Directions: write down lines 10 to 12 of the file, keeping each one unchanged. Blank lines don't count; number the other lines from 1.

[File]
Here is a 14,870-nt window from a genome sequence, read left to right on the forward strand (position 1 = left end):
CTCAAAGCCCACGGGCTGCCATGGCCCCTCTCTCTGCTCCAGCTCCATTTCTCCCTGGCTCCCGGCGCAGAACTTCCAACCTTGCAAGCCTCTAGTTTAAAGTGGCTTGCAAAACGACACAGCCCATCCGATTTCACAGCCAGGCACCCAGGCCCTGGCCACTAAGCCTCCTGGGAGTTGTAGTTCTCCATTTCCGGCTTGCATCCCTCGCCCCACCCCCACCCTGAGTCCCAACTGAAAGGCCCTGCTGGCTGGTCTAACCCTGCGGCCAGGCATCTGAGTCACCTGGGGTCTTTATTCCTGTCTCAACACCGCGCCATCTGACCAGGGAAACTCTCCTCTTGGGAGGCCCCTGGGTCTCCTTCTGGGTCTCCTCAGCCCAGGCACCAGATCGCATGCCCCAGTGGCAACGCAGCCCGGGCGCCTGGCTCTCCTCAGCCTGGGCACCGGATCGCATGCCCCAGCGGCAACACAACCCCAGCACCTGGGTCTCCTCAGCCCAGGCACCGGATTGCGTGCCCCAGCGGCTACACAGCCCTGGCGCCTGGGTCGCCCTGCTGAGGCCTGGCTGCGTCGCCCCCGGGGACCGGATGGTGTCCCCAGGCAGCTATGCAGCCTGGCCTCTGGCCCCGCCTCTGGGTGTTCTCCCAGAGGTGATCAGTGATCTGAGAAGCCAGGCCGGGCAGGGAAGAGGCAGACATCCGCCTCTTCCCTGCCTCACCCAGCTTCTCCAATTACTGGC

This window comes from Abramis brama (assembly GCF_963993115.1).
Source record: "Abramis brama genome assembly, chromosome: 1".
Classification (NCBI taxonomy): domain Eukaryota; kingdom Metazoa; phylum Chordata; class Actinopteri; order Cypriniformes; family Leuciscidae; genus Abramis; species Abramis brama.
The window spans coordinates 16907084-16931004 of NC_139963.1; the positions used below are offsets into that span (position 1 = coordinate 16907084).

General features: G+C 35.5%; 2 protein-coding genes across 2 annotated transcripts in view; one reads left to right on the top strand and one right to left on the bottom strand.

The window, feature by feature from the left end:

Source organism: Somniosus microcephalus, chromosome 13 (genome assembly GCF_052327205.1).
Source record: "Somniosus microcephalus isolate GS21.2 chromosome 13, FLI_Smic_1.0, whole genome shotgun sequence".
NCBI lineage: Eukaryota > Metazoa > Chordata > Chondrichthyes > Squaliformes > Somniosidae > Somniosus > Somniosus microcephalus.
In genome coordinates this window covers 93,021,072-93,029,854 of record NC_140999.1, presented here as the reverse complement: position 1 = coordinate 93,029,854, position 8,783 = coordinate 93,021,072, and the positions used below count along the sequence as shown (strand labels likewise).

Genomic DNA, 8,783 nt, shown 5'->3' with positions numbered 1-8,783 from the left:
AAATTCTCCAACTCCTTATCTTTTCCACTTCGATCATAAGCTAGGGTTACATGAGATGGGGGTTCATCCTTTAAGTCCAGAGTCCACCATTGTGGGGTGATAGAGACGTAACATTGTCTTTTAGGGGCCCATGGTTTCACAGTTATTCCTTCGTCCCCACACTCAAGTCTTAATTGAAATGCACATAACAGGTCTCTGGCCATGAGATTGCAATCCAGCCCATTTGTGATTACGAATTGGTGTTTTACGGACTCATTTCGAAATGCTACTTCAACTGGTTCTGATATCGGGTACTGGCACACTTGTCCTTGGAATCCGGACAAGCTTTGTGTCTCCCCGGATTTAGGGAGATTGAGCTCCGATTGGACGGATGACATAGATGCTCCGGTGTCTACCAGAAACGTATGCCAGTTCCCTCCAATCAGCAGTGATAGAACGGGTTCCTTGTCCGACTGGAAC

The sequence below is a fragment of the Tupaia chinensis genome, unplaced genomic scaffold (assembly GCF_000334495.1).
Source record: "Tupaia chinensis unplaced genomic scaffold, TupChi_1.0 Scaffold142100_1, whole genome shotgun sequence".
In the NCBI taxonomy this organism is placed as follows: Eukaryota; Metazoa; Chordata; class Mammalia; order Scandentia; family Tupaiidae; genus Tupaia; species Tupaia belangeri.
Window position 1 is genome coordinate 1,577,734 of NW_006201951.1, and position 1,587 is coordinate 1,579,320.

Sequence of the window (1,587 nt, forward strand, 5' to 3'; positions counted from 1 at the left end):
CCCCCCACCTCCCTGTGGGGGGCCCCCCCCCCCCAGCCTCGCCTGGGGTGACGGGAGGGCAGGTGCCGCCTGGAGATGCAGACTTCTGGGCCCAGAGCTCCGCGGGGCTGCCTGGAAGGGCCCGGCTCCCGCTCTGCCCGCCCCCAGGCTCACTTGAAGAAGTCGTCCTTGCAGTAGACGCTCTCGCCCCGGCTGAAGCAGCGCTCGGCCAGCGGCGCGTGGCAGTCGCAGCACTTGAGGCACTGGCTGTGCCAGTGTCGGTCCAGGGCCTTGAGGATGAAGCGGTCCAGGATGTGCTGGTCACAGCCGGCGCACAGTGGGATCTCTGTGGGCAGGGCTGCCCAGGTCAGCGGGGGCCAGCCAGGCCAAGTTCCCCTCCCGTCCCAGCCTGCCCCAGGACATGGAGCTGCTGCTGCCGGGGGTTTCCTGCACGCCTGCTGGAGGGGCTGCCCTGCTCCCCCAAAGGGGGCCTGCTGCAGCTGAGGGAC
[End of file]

Source record: "Somniosus microcephalus isolate GS21.2 chromosome 13, FLI_Smic_1.0, whole genome shotgun sequence".
NCBI lineage: Eukaryota > Metazoa > Chordata > Chondrichthyes > Squaliformes > Somniosidae > Somniosus > Somniosus microcephalus.
In genome coordinates this window covers 93,021,072-93,029,854 of record NC_140999.1, presented here as the reverse complement: position 1 = coordinate 93,029,854, position 8,783 = coordinate 93,021,072, and the positions used below count along the sequence as shown (strand labels likewise).